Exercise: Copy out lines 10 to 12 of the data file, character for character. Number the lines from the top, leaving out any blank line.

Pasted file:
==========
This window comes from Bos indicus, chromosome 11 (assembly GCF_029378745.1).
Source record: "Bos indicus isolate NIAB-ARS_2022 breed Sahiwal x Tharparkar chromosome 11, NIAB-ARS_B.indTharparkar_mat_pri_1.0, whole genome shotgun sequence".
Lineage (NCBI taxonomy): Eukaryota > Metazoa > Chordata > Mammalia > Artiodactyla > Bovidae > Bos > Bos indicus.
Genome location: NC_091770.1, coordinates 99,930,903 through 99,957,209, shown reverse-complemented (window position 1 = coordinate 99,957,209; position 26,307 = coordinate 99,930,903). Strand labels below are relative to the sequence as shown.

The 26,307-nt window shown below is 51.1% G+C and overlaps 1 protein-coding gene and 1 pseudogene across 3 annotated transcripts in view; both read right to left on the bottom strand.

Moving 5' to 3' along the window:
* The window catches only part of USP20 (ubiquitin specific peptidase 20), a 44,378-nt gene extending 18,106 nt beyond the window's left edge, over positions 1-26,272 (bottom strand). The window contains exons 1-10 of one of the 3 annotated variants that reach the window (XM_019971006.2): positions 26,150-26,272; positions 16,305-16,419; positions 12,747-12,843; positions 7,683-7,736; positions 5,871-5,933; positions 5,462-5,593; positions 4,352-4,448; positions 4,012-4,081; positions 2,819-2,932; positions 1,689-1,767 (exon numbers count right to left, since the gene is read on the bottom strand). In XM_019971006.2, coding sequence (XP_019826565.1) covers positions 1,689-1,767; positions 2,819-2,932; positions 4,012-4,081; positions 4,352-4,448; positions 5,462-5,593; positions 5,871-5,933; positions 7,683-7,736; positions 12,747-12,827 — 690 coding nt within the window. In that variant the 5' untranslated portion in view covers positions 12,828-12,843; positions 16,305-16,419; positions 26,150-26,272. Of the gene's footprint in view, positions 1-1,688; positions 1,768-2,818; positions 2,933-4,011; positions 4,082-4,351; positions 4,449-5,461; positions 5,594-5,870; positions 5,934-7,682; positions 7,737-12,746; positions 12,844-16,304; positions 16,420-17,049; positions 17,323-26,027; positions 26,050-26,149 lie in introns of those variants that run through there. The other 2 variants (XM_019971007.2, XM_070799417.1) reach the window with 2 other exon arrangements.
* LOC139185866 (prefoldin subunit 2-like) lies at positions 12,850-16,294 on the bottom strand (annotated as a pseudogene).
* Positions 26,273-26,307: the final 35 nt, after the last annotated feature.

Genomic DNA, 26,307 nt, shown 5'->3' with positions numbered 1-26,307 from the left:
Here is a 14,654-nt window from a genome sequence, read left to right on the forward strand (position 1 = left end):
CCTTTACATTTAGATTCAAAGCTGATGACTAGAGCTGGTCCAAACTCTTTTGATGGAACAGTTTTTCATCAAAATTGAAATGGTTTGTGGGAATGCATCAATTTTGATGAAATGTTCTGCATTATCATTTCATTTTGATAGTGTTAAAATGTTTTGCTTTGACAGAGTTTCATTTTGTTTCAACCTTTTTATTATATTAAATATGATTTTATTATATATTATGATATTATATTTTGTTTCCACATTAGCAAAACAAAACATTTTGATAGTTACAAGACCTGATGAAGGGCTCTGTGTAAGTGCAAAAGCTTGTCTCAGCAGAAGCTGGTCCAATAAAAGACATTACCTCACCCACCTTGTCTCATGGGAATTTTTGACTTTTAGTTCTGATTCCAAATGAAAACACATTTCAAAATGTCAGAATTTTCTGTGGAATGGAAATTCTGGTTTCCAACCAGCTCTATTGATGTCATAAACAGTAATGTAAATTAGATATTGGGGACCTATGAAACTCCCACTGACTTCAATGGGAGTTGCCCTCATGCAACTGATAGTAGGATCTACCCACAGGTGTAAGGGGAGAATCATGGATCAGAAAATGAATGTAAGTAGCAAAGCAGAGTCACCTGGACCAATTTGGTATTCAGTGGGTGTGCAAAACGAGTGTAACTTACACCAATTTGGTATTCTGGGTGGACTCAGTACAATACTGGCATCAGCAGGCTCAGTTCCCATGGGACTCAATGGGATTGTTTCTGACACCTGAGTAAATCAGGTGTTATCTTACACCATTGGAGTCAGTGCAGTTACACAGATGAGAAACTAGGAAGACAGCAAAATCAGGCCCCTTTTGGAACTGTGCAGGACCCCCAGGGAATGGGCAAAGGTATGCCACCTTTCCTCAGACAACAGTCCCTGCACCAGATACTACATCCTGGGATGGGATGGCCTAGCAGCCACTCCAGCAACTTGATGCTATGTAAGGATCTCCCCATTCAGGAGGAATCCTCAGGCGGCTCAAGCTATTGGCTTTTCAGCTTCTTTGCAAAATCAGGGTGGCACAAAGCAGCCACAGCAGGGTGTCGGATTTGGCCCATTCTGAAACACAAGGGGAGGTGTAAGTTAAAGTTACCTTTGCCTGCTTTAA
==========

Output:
Genomic DNA, 26,307 nt, shown 5'->3' with positions numbered 1-26,307 from the left:
Here is a 14,654-nt window from a genome sequence, read left to right on the forward strand (position 1 = left end):
CCTTTACATTTAGATTCAAAGCTGATGACTAGAGCTGGTCCAAACTCTTTTGATGGAACAGTTTTTCATCAAAATTGAAATGGTTTGTGGGAATGCATCAATTTTGATGAAATGTTCTGCATTATCATTTCATTTTGATAGTGTTAAAATGTTTTGCTTTGACAGAGTTTCATTTTGTTTCAACCTTTTTATTATATTAAATATGATTTTATTATATATTATGATATTATATTTTGTTTCCACATTAGCAAAACAAAACATTTTGATAGTTACAAGACCTGATGAAGGGCTCTGTGTAAGTGCAAAAGCTTGTCTCAGCAGAAGCTGGTCCAATAAAAGACATTACCTCACCCACCTTGTCTCATGGGAATTTTTGACTTTTAGTTCTGATTCCAAATGAAAACACATTTCAAAATGTCAGAATTTTCTGTGGAATGGAAATTCTGGTTTCCAACCAGCTCTATTGATGTCATAAACAGTAATGTAAATTAGATATTGGGGACCTATGAAACTCCCACTGACTTCAATGGGAGTTGCCCTCATGCAACTGATAGTAGGATCTACCCACAGGTGTAAGGGGAGAATCATGGATCAGAAAATGAATGTAAGTAGCAAAGCAGAGTCACCTGGACCAATTTGGTATTCAGTGGGTGTGCAAAACGAGTGTAACTTACACCAATTTGGTATTCTGGGTGGACTCAGTACAATACTGGCATCAGCAGGCTCAGTTCCCATGGGACTCAATGGGATTGTTTCTGACACCTGAGTAAATCAGGTGTTATCTTACACCATTGGAGTCAGTGCAGTTACACAGATGAGAAACTAGGAAGACAGCAAAATCAGGCCCCTTTTGGAACTGTGCAGGACCCCCAGGGAATGGGCAAAGGTATGCCACCTTTCCTCAGACAACAGTCCCTGCACCAGATACTACATCCTGGGATGGGATGGCCTAGCAGCCACTCCAGCAACTTGATGCTATGTAAGGATCTCCCCATTCAGGAGGAATCCTCAGGCGGCTCAAGCTATTGGCTTTTCAGCTTCTTTGCAAAATCAGGGTGGCACAAAGCAGCCACAGCAGGGTGTCGGATTTGGCCCATTCTGAAACACAAGGGGAGGTGTAAGTTAAAGTTACCTTTGCCTGCTTTAA